So whether it’s in the bio on the Ghostly site or in interviews or something like that, not that someone interviewing me would tell me to change how I’m talking about my music, but in an area where I should have the platform, I’m not thrilled if someone is like, “You should describe it a little more like this. It would get more whatever.”
I do understand if somebody that works at Fader of Pitchfork or wherever is trying to get as many people as possible to relate to this, so they describe it in some way that is maybe a little clunky. But I also think smaller publications, that maybe don’t have the same breadth of readership aren’t under the same pressure to make money. I think it’s sort of their job to do a little better job of explaining, y’know? What something sounds like or where it comes from.
Do you have a unique genre you think you fit or unique name or title for your sound?
No. When I’m writing stuff – I just try to make stuff.
I try to set things up so that things come out and I can decide whether or not I like them. I try to set things up so that I’m a listener.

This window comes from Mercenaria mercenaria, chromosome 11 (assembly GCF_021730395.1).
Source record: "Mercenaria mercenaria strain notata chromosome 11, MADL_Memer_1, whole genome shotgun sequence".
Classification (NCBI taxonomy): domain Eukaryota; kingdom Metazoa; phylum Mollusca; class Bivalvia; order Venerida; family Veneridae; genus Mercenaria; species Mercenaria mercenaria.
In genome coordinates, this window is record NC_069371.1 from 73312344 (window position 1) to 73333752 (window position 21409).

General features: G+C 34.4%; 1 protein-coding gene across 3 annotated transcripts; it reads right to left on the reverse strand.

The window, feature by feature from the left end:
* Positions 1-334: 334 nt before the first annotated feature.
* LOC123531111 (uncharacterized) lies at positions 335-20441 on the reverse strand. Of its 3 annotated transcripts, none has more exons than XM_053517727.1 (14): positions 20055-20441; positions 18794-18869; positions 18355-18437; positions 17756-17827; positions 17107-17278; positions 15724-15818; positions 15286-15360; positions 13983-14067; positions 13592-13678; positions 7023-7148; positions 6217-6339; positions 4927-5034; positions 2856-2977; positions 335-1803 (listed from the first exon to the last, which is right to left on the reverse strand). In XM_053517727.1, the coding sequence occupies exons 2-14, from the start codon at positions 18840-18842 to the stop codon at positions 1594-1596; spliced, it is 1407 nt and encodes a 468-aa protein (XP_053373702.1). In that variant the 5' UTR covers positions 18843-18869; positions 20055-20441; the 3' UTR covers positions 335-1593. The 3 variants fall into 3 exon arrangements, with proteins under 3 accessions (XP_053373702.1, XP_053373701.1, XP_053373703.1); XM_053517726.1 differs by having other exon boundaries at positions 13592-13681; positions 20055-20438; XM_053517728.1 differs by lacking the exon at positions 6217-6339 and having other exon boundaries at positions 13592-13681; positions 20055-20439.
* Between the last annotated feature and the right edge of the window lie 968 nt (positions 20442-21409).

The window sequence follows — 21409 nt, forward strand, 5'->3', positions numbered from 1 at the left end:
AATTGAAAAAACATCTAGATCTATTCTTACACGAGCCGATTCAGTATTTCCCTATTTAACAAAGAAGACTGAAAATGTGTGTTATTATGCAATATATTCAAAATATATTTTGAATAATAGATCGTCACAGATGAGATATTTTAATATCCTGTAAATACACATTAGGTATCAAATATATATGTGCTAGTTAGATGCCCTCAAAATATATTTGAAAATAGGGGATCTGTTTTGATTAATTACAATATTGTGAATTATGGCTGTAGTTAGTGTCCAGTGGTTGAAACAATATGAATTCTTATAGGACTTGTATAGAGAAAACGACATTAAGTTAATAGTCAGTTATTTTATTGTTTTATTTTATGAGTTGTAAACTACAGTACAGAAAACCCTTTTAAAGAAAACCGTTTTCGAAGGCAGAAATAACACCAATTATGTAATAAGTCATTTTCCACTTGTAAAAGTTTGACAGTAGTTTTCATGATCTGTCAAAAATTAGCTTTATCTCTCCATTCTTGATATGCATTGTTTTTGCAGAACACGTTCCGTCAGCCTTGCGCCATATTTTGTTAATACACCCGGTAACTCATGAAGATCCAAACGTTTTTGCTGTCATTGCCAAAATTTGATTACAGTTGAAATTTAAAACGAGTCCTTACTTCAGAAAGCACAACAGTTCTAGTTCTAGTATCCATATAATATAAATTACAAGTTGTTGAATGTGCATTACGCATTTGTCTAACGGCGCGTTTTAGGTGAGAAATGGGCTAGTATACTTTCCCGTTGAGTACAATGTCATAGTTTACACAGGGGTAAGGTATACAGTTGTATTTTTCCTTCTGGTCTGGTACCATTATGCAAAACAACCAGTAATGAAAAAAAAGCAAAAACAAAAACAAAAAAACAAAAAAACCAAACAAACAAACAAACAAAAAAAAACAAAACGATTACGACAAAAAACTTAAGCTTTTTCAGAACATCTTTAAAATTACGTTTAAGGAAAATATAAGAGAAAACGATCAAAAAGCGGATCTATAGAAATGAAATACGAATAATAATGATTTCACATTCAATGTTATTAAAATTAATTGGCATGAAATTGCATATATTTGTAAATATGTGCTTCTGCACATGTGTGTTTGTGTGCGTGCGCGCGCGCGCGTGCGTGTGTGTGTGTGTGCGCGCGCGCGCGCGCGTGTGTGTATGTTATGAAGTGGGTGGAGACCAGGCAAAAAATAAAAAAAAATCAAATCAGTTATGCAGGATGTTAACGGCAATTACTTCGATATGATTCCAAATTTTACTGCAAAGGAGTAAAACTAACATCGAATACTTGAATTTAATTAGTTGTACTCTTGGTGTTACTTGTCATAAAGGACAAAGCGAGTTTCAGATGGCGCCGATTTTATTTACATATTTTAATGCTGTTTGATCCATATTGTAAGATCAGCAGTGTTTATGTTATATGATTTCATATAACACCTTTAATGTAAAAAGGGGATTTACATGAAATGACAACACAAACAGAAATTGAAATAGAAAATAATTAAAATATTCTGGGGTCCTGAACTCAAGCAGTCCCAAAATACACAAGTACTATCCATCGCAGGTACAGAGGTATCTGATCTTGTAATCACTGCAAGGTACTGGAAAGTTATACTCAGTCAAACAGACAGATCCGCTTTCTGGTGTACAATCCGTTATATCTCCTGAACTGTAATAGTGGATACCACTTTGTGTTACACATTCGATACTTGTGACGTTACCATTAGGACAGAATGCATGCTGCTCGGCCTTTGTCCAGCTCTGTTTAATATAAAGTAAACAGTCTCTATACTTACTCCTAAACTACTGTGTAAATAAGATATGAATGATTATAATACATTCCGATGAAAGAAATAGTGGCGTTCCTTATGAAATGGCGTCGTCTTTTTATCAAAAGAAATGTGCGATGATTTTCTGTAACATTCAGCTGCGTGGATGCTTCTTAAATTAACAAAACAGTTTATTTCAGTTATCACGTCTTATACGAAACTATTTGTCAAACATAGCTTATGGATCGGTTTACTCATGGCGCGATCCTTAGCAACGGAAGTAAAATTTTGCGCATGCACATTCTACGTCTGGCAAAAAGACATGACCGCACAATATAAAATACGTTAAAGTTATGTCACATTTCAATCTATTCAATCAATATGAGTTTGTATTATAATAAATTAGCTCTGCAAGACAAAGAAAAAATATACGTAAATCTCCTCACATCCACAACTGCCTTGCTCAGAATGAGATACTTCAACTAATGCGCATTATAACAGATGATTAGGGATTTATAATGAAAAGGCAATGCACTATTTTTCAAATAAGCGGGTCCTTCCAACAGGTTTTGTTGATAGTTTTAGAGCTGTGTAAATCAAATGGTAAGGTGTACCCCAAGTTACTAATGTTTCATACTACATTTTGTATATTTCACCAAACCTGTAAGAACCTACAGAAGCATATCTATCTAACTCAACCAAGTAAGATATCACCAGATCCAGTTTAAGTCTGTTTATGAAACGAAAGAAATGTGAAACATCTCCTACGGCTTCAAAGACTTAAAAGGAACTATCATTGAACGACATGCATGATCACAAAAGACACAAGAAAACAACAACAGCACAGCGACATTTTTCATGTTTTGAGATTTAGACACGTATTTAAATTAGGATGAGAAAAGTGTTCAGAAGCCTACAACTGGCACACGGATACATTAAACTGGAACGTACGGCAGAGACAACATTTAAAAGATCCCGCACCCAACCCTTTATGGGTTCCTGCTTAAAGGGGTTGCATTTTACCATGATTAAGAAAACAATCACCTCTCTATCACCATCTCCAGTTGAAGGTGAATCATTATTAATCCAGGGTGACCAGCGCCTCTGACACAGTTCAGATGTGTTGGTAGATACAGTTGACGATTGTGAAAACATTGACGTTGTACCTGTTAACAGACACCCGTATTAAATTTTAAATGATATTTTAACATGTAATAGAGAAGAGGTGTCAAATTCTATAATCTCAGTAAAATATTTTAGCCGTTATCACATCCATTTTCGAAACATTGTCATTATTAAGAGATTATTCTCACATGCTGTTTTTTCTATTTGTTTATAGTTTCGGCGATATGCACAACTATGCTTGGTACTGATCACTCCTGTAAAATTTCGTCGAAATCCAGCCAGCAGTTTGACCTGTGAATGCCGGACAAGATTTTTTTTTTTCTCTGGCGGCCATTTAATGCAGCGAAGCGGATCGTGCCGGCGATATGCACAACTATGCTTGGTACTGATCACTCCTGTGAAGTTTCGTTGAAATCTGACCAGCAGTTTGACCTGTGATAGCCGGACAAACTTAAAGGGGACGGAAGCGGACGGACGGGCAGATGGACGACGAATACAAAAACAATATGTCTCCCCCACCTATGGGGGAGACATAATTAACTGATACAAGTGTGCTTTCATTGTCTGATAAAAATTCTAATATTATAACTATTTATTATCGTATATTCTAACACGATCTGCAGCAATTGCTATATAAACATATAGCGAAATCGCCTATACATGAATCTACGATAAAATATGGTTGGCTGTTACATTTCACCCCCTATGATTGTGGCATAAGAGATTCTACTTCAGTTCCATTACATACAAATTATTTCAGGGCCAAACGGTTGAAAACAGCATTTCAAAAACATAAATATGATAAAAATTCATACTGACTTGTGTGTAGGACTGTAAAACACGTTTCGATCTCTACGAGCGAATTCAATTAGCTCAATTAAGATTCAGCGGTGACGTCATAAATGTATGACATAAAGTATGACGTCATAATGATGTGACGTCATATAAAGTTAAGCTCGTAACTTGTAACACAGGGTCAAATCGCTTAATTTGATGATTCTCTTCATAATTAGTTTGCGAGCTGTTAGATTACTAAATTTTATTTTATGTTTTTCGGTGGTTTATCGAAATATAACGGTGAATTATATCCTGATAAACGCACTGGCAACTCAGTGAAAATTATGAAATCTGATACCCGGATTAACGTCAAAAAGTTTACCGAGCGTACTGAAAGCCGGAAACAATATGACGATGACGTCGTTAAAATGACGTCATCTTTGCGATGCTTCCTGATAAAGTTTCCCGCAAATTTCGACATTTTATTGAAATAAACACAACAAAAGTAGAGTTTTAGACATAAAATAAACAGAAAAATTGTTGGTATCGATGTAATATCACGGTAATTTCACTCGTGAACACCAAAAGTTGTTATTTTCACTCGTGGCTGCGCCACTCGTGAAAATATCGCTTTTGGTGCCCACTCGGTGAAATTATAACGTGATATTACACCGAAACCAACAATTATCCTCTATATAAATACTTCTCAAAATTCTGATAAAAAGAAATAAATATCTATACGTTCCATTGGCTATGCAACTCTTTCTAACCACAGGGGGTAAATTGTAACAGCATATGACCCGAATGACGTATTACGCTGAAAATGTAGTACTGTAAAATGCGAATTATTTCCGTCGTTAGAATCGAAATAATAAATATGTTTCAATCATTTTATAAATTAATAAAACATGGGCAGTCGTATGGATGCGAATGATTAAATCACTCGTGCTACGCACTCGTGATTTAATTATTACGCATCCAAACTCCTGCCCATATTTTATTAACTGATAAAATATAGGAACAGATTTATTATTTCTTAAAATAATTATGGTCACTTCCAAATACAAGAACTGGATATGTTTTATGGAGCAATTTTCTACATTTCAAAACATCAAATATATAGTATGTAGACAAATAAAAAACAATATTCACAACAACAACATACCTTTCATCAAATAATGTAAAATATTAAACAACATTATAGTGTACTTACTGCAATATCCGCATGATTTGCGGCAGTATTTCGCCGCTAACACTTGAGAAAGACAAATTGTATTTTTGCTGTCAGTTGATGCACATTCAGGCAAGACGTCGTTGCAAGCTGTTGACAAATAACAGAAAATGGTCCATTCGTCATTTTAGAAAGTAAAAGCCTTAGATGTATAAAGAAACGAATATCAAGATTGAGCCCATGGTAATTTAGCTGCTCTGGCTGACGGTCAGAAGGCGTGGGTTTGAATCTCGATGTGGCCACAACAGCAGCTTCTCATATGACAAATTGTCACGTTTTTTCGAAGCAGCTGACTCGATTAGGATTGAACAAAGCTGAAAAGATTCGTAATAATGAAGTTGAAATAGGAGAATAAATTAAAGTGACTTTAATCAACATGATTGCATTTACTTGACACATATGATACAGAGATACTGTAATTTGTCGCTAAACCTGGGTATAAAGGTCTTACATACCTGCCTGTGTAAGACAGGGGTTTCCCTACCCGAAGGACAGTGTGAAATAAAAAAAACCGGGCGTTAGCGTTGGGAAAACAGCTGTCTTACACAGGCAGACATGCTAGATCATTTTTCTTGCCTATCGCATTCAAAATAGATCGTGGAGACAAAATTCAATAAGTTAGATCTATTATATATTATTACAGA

So this is like a nuts and bolts example. I can try to set a certain pattern or a certain sequence or notes or chords to run in a sequencer. Those notes will be playing and I’ll have a synthesizer and I’ll run through the preset. When I actually first started making stuff, I wanted to have a lot of control, so I read all of these books on synthesis. I got good at making a synthesizer sound how ever I wanted it to sound, but I found when I did that I would really waste a lot of time trying to be perfect.
Weirdly, and kind of counter intuitively, as I get better at writing stuff, I just want to hit the preset package. I want to hear it almost like a listener and just make a decision as to whether or not I like it. It’s hard for me to explain.
I use these instruments. I know they have a certain connotation to how they sound. I’m trying to set things up so that I can make decisions on how something is arranged and the tones that are used and be like, “Oh that’s something,” but I’ve never heard that thing before and it should have existed. I feel like it did, but I know that it didn’t. And when I hear that voice saying that, then I know that I should keep it.
If there’s a name for that, I don’t know what that would be.